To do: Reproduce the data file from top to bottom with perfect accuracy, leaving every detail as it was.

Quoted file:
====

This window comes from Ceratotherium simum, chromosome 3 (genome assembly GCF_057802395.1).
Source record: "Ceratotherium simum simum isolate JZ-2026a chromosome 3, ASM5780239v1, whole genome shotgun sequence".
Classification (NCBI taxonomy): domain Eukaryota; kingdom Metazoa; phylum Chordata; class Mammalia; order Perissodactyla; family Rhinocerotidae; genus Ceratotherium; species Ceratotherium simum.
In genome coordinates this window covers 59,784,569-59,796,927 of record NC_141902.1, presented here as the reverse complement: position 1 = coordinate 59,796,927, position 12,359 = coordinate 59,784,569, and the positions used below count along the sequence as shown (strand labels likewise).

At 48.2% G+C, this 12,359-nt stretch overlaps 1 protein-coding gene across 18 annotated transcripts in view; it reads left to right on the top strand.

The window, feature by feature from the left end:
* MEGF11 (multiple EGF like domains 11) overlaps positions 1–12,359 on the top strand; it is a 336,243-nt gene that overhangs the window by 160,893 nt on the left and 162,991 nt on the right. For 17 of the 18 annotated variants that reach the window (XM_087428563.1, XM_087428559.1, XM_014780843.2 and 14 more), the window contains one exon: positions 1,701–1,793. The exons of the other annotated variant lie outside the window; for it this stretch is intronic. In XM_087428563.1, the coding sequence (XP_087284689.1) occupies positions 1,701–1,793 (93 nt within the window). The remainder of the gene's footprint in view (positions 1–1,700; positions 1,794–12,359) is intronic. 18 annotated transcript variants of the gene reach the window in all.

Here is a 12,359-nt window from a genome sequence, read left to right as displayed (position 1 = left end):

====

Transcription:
This window comes from Ceratotherium simum, chromosome 3 (genome assembly GCF_057802395.1).
Source record: "Ceratotherium simum simum isolate JZ-2026a chromosome 3, ASM5780239v1, whole genome shotgun sequence".
Classification (NCBI taxonomy): domain Eukaryota; kingdom Metazoa; phylum Chordata; class Mammalia; order Perissodactyla; family Rhinocerotidae; genus Ceratotherium; species Ceratotherium simum.
In genome coordinates this window covers 59,784,569-59,796,927 of record NC_141902.1, presented here as the reverse complement: position 1 = coordinate 59,796,927, position 12,359 = coordinate 59,784,569, and the positions used below count along the sequence as shown (strand labels likewise).

At 48.2% G+C, this 12,359-nt stretch overlaps 1 protein-coding gene across 18 annotated transcripts in view; it reads left to right on the top strand.

The window, feature by feature from the left end:
* MEGF11 (multiple EGF like domains 11) overlaps positions 1–12,359 on the top strand; it is a 336,243-nt gene that overhangs the window by 160,893 nt on the left and 162,991 nt on the right. For 17 of the 18 annotated variants that reach the window (XM_087428563.1, XM_087428559.1, XM_014780843.2 and 14 more), the window contains one exon: positions 1,701–1,793. The exons of the other annotated variant lie outside the window; for it this stretch is intronic. In XM_087428563.1, the coding sequence (XP_087284689.1) occupies positions 1,701–1,793 (93 nt within the window). The remainder of the gene's footprint in view (positions 1–1,700; positions 1,794–12,359) is intronic. 18 annotated transcript variants of the gene reach the window in all.

Here is a 12,359-nt window from a genome sequence, read left to right as displayed (position 1 = left end):